world, our sales traders are the only ones who can get a live person on
the other end of the phone with virtually every call.
4he top requirements for analysts to have credibility with clients haven"t
changed much over the years!!they don"t want the si@@le, and they still
want the steak. 4he top four requirements ranked areA
Detailed industry reports
Detailed financial analysis9not ;ust models
Ability to e6plain recommendations
Detailed company studies
5redibility alone, however, does not get us paid!!it only gets us in the door.
$deas and access are what ring the cash register, with the following being the
most importantA
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Bottoms!up research with strong financial analysis
$deas
Regular follow up
#lectronic access to research!!?(0 name %irst 5all as primary
electronic source
4elephone access to analysts is better than visits
Commission roductivity
7ur productivity measured as nickel business per analyst is below our regional peers
as shown in the following table
$nstitutional 5ommissions Per Analyst B) millionsC
%irst Albany &.(
Danney &.:
Advest +.2
tifel +.2
BBE4 +.(
%erris Baker ,atts +.(
Ryan Beck +.:
4his is not difficult to fi6!!more stocks, larger cap Bnot large!capC, more ideas, and more
impact!oriented calls, and the regular commissions will take care of themselves.
!arket Cap Targets
,e could be ultra competitive at the lower end of the market cap range, but there are
simply not enough funds under management nor enough trading volume in this area to
make it a profitable business longer term. Data as of %ebruary '++: shows that only
about &0 of institutionally invested funds measured by market cap and :0 by trading
volume were in nano! and micro!cap stocks.
ercent "f Total Stocks !kt Cap #olume $nst !kt Cap $nst #olume
.ega B&+ Bil PlusC 2.+0 3'.30 *(.>0 2?.>0 :+.&0
Big B* !&+ BilC ?.&0 &:.:0 '+.30 &3.'0 '(.(0
.id B& ! * BilC &*.(0 3.20 &(.>0 >.&0 &>.&0
mall B*++ .il ! & BilC '+.:0 *.>0 &&.20 :.+0 &&.+0
.icro B&++ ! *++ .ilC &3.20 &.&0 2.:0 +.>0 *.'0
/ano B-ess 4han &++ .ilC *:.:0 +.*0 >.(0 +.&0 &.&0
4otal &++.+0 &++.+0 &++.+0 &++.+0 &++.+0
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At the other end of the spectrum, we could become competitive on a research basis in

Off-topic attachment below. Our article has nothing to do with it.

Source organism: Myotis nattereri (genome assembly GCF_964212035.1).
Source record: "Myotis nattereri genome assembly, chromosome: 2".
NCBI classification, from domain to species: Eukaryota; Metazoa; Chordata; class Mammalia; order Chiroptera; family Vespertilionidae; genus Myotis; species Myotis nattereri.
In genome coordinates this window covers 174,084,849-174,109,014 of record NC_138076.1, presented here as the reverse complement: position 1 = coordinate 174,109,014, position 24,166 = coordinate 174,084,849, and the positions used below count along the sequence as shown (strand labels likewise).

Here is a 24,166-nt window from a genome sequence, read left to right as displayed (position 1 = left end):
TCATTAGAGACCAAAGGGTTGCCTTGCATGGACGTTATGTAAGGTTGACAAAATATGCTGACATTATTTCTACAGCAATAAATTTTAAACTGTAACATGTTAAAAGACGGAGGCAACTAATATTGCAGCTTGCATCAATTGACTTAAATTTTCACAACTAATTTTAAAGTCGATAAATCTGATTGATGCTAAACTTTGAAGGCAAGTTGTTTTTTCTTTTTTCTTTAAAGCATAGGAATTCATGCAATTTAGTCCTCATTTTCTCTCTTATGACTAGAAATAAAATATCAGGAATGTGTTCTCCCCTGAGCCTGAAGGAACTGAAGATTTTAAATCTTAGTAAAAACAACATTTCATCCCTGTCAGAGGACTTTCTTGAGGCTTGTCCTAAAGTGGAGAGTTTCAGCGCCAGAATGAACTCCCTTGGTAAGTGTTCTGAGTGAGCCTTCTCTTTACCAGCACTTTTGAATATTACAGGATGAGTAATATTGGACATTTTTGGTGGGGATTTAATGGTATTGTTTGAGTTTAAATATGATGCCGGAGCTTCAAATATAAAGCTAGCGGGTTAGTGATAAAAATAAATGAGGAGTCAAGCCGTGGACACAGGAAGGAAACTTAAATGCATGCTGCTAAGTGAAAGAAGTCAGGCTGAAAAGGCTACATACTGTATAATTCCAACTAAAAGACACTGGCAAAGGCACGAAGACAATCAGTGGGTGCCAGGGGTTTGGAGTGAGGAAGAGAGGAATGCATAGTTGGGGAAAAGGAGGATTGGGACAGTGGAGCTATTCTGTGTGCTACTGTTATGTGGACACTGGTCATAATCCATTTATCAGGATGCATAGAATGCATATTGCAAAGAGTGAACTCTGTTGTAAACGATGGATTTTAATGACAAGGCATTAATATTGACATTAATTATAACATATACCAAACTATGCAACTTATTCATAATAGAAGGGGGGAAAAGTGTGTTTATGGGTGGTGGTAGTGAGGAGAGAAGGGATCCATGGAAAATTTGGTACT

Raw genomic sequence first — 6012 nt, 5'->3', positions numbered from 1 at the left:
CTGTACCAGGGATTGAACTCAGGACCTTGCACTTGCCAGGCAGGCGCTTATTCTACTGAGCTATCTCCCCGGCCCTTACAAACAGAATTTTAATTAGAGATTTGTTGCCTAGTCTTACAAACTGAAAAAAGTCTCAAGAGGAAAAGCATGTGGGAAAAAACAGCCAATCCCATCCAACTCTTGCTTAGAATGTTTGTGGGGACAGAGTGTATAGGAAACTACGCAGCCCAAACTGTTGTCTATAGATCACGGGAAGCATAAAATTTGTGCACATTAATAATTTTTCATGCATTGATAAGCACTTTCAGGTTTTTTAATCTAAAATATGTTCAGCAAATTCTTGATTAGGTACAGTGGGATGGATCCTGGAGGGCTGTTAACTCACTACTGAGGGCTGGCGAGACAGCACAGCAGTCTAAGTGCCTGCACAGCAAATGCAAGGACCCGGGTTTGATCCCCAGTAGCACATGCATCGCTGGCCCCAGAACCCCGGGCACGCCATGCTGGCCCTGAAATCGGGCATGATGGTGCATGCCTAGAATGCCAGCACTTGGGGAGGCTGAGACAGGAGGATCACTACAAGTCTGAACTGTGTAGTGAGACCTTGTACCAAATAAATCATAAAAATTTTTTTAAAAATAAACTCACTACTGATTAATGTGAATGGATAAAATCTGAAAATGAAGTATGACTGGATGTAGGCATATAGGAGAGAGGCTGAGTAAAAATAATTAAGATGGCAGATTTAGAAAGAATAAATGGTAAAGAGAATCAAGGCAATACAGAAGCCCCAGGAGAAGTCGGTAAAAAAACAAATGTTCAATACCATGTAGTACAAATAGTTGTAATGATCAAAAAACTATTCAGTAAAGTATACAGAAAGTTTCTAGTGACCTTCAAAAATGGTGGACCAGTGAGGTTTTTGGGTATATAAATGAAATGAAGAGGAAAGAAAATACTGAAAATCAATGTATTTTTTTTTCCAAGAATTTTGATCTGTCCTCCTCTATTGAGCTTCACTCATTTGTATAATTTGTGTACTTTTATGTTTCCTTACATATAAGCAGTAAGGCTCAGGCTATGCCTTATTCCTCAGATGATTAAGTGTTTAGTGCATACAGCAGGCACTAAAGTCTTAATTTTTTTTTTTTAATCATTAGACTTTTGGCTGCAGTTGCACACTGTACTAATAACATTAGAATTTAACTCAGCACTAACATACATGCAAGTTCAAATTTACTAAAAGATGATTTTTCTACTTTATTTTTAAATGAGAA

the mega! and large!cap arenas, but we do not have the capital to make ma;or markets
or to do block trades in this high!end segment. /et net, we are only able to leverage
our research efforts in institutional commissions and other areas of the business in the
small!and mid!cap segments of the market. ,e do need, however, to follow a handful
of mega! and large!cap bellwethers to establish our industry e6pertise and to facilitate
our vote penetration at large voting accounts.
7ur current mi6 is very reasonable, but somewhat meaningless since we have so few
stocks under coverage. At a &(+!stock coverage level, the targeted mi6 would give us
about &++ mid!, large!, and mega!cap stocks that we need to effectively collect votes
on a broad base, while still being heavily concentrated in the small and mid!cap areas
that will allow us to differentiate our coverage.
Ryan Beck Research 5overage
5urrent .i6 ' !year 4arget .i6
.ega '0 (0
-arge *' &(
.id '( :+
mall *& '(
.icro > &+
/ano & (
!orning !eeting
This is our most crucial interaction with the sales force and trading--without a high-
impact morning meeting, we cannot leverage our research, and ultimately will fail as an
organization.
#very analyst should strive to be in front of the sales force at least two to three times
per week. At first blush, this may seem like a difficult goal, but let"s look at a typical
e6ampleA
4he basicsA 4here are '' trading days in the average month and let"s assume that a
given analyst is following &* stocks Bthe average for all of ,all treetC.
RatingsA -et"s assume that of the &* stocks, one is on the %ocus -ist, seven are
Buys, four are Folds, and one is rated ell.
%requencyA At a minimum, all %ocus -ist, Buys, and ells should have a call two times
per month. Folds can be only once a month.
5ontentA /ot every call has to be action oriented, although the more action the